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Covid-19 & compliance with Family Court Child Arrangement Orders

How to talk to your child about Covid19: “Provide facts about what has happened, explain what is going on now and give them clear information about how to reduce their risk of being infected by the disease in words that they can understand depending on their age”  – World Health Organisation, March 2020

In these uncertain times, maintaining a sense of routine will help your child to feel safe and secure. Whilst your child’s school may be closed, consider sticking to normal meal and bed times and any other family rituals your child takes comfort in – for example, movie night or reading a book together before bed.

  • Unless there are justified medical/self-isolation issues – or some future nationally issued guidance or expectation associated with leaving the house in your area – children should also maintain their usual routine of spending time with each of their parents. If there is a Child Arrangements Order in place this should be complied with unless to do so would put your child, or others at risk. This will help your child to feel a sense of consistency, whilst also reassuring them that the parent they don’t always live with is safe and healthy.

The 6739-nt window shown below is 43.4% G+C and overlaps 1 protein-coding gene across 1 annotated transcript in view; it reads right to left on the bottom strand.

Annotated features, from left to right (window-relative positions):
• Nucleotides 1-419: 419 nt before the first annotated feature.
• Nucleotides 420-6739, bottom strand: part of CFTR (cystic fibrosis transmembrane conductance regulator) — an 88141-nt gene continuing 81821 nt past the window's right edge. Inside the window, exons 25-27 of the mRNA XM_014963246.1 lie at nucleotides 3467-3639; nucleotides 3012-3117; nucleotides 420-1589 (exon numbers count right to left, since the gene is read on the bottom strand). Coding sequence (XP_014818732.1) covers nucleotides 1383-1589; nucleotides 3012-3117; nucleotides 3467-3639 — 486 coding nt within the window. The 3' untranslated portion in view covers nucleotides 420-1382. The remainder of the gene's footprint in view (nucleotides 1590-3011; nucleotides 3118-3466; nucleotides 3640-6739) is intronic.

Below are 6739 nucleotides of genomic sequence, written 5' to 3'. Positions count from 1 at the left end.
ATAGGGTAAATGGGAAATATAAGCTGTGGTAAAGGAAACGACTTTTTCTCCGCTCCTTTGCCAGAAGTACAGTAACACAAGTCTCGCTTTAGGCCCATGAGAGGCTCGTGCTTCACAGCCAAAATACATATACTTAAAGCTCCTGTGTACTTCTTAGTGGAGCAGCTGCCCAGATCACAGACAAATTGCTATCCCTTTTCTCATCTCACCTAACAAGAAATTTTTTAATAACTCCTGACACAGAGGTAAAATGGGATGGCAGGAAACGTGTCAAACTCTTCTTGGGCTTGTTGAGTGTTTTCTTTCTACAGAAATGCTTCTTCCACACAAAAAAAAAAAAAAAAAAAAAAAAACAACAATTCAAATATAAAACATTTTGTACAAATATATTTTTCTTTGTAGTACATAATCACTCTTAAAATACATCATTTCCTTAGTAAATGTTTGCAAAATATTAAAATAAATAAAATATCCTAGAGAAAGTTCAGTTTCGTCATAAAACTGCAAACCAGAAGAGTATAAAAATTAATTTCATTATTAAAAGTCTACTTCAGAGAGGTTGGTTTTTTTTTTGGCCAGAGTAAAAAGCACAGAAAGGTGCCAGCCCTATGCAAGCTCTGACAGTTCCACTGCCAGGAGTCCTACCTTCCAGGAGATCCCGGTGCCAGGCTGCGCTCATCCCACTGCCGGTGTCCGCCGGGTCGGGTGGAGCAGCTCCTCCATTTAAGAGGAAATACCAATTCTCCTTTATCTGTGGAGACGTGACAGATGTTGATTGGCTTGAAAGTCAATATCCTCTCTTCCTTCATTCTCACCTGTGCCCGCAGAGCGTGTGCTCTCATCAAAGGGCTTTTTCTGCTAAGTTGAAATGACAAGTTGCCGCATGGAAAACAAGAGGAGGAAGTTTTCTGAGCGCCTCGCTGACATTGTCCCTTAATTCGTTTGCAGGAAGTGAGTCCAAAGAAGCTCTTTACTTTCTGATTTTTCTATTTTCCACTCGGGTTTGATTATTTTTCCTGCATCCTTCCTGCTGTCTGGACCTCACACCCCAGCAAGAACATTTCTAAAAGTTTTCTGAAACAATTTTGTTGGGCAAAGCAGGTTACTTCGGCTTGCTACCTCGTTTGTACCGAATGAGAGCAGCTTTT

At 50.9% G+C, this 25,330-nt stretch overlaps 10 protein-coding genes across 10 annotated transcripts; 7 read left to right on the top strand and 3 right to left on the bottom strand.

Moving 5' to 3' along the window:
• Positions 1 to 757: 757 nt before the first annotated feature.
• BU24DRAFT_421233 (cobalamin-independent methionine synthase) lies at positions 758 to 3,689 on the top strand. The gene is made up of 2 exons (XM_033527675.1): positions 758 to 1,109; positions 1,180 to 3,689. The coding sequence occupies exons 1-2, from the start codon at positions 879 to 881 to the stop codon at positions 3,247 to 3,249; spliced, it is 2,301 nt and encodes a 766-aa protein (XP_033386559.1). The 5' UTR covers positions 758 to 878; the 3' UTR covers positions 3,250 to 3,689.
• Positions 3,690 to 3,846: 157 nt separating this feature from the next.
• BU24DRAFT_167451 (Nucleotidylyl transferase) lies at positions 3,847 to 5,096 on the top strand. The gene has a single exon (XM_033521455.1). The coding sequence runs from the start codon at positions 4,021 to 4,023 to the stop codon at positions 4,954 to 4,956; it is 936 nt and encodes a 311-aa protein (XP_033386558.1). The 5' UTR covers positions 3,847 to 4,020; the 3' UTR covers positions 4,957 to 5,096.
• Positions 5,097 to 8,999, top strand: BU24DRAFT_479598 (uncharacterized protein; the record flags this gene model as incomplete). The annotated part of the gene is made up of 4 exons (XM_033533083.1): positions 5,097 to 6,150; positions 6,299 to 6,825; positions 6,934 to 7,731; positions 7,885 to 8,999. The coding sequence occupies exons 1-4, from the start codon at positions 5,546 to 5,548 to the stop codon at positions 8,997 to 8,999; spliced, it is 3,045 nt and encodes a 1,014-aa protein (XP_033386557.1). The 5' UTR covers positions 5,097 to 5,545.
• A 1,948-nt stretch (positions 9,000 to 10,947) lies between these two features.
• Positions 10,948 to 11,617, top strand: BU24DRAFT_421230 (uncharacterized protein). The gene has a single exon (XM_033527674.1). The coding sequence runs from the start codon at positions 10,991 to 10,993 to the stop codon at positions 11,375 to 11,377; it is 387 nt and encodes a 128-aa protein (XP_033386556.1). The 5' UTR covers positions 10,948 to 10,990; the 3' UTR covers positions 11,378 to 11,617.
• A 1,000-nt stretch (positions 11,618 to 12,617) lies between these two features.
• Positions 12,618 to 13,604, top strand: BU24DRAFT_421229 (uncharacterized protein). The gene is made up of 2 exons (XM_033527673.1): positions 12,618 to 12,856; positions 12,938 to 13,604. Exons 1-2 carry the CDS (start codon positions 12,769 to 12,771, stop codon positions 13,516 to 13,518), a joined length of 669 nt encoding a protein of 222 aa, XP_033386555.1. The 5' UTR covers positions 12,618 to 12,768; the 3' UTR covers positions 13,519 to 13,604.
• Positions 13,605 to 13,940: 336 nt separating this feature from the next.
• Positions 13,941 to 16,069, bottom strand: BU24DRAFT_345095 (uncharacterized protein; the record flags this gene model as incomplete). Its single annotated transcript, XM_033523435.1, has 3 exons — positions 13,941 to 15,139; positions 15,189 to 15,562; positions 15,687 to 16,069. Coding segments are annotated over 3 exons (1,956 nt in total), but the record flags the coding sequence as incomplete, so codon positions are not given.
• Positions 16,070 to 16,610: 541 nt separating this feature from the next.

• If you’re not able to maintain your child’s routine due to illness or self-isolation, or non-availability of people who ordinarily support your child’s contact, then communicate clearly and honestly with your co-parent. If it is not safe for you to communicate directly (for example, if there has been a history of domestic abuse) then consider using a trusted third party to help you.
  • Think creatively about how you can support your child to stay in touch with their other parent and family members during any period of self-isolation. Skype and Facetime can be great ways to catch up and can be used to read stories, sing and play together. With older children you could also consider a watch party – where you gather online to watch a movie or video, commenting and ‘reacting’ in real time.